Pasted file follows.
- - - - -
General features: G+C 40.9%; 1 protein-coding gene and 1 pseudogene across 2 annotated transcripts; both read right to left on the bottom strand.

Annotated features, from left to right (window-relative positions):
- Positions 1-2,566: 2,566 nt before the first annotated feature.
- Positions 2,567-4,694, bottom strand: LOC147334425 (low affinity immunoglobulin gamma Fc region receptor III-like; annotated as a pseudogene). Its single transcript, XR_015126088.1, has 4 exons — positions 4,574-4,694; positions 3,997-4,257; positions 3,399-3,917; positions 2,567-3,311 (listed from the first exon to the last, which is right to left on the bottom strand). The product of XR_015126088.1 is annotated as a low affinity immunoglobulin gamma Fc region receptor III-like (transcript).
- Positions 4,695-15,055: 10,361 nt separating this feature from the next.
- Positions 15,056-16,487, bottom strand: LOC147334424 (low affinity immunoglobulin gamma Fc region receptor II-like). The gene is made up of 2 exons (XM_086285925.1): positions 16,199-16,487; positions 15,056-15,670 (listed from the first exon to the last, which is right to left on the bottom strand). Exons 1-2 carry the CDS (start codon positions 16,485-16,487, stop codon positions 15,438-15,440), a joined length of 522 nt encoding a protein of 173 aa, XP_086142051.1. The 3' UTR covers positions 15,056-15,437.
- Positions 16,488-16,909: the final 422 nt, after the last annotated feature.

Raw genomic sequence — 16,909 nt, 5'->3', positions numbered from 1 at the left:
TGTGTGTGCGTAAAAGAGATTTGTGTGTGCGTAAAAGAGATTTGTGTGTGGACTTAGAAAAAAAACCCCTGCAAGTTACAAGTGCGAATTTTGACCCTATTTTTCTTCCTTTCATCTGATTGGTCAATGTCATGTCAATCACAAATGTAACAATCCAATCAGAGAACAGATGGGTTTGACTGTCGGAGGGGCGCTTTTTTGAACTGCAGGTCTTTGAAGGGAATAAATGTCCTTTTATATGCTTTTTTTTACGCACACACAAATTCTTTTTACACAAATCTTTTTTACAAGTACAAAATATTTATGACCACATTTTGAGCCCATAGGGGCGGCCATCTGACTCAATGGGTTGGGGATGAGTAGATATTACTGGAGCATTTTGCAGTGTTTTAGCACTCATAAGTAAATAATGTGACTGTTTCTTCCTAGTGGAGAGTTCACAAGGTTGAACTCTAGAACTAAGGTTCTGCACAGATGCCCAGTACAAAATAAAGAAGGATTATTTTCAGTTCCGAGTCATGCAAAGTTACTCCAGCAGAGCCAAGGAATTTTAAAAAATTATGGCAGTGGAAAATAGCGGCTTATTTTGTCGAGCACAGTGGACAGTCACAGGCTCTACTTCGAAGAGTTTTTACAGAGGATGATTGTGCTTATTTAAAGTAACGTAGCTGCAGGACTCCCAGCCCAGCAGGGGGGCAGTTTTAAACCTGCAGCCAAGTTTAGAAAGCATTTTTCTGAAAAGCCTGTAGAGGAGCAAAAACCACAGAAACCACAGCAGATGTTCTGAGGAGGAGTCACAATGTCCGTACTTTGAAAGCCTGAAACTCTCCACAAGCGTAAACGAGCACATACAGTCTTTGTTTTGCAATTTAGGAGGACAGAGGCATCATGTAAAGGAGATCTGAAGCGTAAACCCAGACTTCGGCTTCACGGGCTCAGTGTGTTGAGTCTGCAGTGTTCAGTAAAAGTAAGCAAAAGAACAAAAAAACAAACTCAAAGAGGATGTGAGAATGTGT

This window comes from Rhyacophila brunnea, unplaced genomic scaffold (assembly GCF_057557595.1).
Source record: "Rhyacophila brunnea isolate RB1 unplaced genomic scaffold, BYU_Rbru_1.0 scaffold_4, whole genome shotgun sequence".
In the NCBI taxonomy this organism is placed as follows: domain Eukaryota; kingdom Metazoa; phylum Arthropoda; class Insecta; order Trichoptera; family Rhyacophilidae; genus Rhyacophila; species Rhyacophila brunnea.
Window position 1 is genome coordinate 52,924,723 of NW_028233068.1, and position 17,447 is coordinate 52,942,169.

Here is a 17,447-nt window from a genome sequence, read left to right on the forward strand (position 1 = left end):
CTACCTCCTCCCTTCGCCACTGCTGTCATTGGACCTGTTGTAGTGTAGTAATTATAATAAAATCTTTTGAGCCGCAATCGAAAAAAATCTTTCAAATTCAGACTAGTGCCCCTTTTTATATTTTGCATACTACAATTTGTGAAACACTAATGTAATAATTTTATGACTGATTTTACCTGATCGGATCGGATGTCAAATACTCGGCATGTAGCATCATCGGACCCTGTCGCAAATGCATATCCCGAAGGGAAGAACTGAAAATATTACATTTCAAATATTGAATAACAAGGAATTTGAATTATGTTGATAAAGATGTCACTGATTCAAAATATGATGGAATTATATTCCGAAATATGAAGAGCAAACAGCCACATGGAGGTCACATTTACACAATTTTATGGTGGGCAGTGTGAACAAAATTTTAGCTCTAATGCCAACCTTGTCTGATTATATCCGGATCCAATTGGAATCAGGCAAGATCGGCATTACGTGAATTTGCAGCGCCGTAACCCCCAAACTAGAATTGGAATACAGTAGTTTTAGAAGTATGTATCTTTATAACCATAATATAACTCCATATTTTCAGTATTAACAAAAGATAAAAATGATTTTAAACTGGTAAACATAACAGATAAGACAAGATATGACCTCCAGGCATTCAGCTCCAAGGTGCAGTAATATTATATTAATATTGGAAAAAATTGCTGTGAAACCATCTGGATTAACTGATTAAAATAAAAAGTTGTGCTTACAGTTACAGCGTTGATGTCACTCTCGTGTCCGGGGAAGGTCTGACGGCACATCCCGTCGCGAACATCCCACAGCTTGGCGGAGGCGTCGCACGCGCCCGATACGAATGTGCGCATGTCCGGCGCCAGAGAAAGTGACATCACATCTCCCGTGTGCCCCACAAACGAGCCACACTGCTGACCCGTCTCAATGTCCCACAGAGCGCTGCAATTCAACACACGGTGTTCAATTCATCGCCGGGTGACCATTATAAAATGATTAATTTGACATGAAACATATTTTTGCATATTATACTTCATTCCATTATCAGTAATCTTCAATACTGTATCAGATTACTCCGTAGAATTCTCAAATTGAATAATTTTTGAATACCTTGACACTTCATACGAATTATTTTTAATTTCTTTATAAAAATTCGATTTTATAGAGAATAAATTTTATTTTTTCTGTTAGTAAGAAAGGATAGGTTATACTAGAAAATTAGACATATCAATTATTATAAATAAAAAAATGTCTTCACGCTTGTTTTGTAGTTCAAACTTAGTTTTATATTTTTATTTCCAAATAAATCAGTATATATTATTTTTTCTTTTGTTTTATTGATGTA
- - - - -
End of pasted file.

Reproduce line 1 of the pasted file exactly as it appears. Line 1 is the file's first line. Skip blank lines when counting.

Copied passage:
General features: G+C 40.9%; 1 protein-coding gene and 1 pseudogene across 2 annotated transcripts; both read right to left on the bottom strand.